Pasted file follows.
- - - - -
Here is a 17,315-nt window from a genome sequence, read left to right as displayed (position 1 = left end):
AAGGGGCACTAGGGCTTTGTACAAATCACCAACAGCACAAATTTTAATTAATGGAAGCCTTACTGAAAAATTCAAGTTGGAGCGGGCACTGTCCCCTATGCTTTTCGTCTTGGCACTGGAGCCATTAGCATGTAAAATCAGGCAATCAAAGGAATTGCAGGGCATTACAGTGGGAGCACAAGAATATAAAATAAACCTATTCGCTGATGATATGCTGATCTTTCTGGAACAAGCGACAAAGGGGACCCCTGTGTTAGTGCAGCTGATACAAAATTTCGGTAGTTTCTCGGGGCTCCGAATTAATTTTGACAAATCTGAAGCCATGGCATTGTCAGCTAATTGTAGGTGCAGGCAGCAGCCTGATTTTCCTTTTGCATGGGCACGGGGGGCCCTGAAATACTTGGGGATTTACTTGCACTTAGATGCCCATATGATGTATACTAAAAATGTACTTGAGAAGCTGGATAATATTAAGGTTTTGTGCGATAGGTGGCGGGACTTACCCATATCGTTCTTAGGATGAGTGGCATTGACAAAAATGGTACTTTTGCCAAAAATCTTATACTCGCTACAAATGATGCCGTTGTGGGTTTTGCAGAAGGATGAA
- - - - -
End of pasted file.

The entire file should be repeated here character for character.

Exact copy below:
Here is a 17,315-nt window from a genome sequence, read left to right as displayed (position 1 = left end):
AAGGGGCACTAGGGCTTTGTACAAATCACCAACAGCACAAATTTTAATTAATGGAAGCCTTACTGAAAAATTCAAGTTGGAGCGGGCACTGTCCCCTATGCTTTTCGTCTTGGCACTGGAGCCATTAGCATGTAAAATCAGGCAATCAAAGGAATTGCAGGGCATTACAGTGGGAGCACAAGAATATAAAATAAACCTATTCGCTGATGATATGCTGATCTTTCTGGAACAAGCGACAAAGGGGACCCCTGTGTTAGTGCAGCTGATACAAAATTTCGGTAGTTTCTCGGGGCTCCGAATTAATTTTGACAAATCTGAAGCCATGGCATTGTCAGCTAATTGTAGGTGCAGGCAGCAGCCTGATTTTCCTTTTGCATGGGCACGGGGGGCCCTGAAATACTTGGGGATTTACTTGCACTTAGATGCCCATATGATGTATACTAAAAATGTACTTGAGAAGCTGGATAATATTAAGGTTTTGTGCGATAGGTGGCGGGACTTACCCATATCGTTCTTAGGATGAGTGGCATTGACAAAAATGGTACTTTTGCCAAAAATCTTATACTCGCTACAAATGATGCCGTTGTGGGTTTTGCAGAAGGATGAA